The NFL is considering a plan for Raymond James Stadium to be only 20 percent full for Super Bowl 55 early next year, with the possibility it also could expand that figure in coming months.
The 22-year-old stadium has a capacity of 65,618. The audience would be a little more than 13,000 at 20 percent, which is similar to what Tampa Bay Buccaneers home contests currently permit, based on social-distance protocols established by the team and Tampa Sports Authority, which operates the stadium.
“The safety of the public, attendees, players and personnel continues to be our foremost priority,” said NFL spokesman Brian McCarthy on Wednesday afternoon. "...There is no set capacity figure at this time as we continue to monitor the ongoing pandemic with more than three months to go before the Super Bowl on Feb. 7.
“There have been 19 teams that have already or have been authorized by public authorities to host regular-season games. The average has been around 20 percent with fans seated in pods and everyone wearing face coverings. Among the scenarios we are exploring is a capacity of around that figure, but we anticipate it could grow as we get closer to the game.”
Rob Higgins, president/chief executive of the Tampa Bay Bay Super Bowl 55 Host Committee, also confirmed there is no finalized seating capacity.
“We’ll be following conditions in the county and the state, and the League will make a determination based on approvals locally,” he said. "Clubs across the league — including the Bucs — are starting to include more and more fans into stadiums, but are not currently at full capacity.”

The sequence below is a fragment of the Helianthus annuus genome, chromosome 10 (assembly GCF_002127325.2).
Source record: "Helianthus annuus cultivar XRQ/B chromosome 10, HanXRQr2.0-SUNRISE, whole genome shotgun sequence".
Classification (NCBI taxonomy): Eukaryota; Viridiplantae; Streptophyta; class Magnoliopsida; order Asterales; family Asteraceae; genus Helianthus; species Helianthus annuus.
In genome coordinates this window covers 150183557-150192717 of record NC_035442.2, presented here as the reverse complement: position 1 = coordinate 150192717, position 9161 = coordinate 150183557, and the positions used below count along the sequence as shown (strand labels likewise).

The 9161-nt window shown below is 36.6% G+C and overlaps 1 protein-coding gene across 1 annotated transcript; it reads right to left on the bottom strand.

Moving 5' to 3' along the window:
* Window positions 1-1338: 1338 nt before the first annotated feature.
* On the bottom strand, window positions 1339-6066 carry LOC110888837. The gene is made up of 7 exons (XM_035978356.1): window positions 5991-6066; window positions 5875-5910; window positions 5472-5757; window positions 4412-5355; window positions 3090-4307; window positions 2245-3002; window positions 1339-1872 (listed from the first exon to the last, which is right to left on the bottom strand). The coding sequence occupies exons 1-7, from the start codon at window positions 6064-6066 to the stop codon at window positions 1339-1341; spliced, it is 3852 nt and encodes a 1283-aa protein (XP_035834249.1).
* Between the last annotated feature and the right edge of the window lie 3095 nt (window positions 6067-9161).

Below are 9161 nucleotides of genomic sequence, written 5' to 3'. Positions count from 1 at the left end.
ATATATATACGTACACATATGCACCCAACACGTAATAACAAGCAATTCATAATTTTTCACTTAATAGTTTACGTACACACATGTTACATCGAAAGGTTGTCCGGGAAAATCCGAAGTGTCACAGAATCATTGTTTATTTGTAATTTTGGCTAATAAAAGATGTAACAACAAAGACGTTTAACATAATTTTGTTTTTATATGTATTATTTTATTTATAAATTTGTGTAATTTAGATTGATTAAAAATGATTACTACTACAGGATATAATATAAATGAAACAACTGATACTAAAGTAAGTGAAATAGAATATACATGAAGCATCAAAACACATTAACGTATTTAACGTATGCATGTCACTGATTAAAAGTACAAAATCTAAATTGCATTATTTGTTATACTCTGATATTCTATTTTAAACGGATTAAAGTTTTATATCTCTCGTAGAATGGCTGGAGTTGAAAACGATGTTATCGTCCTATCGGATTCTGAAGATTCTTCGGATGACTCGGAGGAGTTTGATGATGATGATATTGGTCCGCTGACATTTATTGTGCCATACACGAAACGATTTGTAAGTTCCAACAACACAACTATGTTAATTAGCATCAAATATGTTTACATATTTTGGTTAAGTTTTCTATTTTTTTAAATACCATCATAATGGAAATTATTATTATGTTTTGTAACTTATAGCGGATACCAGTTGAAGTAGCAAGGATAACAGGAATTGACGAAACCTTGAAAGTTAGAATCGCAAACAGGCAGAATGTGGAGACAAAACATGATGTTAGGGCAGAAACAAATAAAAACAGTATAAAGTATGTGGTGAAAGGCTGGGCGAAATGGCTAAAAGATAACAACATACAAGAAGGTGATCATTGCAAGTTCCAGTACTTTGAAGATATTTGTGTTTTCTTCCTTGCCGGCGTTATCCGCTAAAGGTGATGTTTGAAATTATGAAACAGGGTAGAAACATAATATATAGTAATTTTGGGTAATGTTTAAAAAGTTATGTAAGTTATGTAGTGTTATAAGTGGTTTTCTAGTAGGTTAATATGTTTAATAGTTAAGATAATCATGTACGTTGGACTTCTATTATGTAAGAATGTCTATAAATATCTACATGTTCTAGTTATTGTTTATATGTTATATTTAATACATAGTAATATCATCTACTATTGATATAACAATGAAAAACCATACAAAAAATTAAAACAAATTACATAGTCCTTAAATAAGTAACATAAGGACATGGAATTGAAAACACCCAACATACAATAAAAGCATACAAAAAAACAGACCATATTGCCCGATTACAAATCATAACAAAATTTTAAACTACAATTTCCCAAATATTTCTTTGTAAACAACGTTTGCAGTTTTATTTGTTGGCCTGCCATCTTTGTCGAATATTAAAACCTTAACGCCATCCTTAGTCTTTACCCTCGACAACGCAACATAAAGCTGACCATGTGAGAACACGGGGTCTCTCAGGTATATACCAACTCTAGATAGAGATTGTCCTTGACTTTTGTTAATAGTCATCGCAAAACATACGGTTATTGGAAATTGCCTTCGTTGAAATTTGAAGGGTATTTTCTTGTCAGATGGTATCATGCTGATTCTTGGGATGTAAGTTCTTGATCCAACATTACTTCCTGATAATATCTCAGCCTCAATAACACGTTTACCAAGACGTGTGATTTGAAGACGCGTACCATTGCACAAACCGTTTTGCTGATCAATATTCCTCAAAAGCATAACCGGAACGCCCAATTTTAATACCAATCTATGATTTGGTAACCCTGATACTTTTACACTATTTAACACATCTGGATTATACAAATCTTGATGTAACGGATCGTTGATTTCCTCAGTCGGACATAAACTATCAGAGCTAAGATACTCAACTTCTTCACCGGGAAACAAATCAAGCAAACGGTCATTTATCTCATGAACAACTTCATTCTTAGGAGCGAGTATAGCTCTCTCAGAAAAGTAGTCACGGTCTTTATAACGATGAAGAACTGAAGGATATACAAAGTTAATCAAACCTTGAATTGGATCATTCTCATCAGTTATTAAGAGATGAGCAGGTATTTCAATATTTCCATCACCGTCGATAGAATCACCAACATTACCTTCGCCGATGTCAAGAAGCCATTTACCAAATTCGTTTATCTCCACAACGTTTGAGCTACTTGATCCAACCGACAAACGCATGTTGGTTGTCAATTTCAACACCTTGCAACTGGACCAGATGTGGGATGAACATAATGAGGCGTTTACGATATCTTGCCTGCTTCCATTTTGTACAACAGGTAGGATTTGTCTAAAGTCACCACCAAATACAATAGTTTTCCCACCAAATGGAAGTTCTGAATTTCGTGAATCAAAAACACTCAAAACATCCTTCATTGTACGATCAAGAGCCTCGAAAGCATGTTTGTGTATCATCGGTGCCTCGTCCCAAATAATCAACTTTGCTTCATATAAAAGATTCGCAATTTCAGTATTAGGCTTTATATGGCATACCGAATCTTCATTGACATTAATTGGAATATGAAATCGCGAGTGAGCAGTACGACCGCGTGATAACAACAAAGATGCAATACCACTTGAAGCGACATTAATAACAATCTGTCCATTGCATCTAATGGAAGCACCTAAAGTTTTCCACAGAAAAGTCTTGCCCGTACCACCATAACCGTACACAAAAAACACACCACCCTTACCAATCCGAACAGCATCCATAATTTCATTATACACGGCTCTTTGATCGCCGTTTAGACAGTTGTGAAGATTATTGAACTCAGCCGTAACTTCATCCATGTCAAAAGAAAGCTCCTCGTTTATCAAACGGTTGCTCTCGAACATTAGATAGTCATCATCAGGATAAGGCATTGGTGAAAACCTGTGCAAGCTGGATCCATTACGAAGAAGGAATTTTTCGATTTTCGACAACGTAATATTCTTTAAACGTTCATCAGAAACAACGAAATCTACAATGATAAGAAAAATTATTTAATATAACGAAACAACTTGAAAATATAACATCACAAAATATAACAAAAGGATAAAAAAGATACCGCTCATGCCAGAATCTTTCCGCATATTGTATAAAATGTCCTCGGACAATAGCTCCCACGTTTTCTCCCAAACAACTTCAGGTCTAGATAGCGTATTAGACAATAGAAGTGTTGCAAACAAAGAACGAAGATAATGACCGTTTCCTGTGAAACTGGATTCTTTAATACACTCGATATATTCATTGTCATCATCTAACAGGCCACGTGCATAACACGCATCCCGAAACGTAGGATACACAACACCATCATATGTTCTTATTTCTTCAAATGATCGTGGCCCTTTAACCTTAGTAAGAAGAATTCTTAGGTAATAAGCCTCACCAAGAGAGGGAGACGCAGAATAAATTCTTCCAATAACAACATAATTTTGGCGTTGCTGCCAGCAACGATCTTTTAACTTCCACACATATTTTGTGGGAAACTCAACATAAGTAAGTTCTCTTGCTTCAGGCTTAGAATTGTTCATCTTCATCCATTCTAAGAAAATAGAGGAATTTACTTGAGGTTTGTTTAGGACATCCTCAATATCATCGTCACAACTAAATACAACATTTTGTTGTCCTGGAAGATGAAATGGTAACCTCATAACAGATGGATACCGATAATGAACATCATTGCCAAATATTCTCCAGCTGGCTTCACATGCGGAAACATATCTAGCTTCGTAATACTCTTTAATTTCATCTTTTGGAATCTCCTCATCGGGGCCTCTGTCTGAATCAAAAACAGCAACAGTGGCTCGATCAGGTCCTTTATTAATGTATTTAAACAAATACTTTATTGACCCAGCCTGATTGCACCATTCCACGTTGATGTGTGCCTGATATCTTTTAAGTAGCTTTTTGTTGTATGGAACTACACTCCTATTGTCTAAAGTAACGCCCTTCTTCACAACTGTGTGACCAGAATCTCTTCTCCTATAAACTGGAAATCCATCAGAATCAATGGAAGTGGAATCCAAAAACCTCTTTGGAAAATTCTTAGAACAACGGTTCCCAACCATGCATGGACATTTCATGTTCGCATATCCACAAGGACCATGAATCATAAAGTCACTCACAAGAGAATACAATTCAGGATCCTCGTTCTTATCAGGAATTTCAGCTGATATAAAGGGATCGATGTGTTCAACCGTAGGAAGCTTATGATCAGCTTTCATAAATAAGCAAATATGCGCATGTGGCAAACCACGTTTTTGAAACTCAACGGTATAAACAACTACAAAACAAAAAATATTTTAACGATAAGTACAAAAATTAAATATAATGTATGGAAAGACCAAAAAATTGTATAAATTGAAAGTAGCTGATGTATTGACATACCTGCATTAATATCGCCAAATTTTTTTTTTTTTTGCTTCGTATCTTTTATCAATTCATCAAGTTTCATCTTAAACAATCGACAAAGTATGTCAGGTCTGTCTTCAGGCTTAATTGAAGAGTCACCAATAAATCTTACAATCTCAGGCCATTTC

Local organizers and business leaders are counting on the game — the fifth hosted by Tampa — to recoup some of the millions lost in tourism dollars last spring when two globally popular sporting events were called off or moved elsewhere due to the coronavirus.
In March, Amalie Arena was set to serve as a host site for an opening weekend of the NCAA men’s basketball tournament, which was canceled. In April, Raymond James Stadium was slated to host WrestleMania 36, moved to an indoor arena in Orlando with no live audience.
But Santiago Corrada, president and chief executive of Visit Tampa Bay, said a Super Bowl still can provide a boon of sorts even with a limited audience.
Citing data from hotel industry analyst STR, Inc., Corrada said average hotel occupancy in Hillsborough County gradually has risen in recent months, from 23.2 percent in April to 50.1 percent for the first three weeks of October.
“I wasn’t in the camp that was expecting it to be a normal Super Bowl. But I can also tell you that it is a positive thing that we’re hosting a Super Bowl,” he said.
“I’ve always said that people go to a community hosting a Super Bowl sometimes not just for the game. They come because they want to visit that Super Bowl environment. They want to go to the fan events. They want to go and visit a destination that has the greatest game being played and be a part of that ambience.”
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Problem is, little to none of that typical ambience (in terms of interactive fan events, concerts, etc.) could be available this time around, though all COVID-19 restrictions on bars and restaurants in Florida have been lifted.
Regardless, Corrada indicated the value — in terms of global exposure — to a Super Bowl host city can’t be quantified.
“Yeah, we didn’t have the Rays playing in town (for the World Series) ... and we didn’t have a full stadium, but we have a ton of media exposure where the words ‘Tampa Bay’ are mentioned over and over and over again," he said.
"And when you have the media exposure of a Super Bowl, there’s something to be said about the kind of marketing that does for your community.”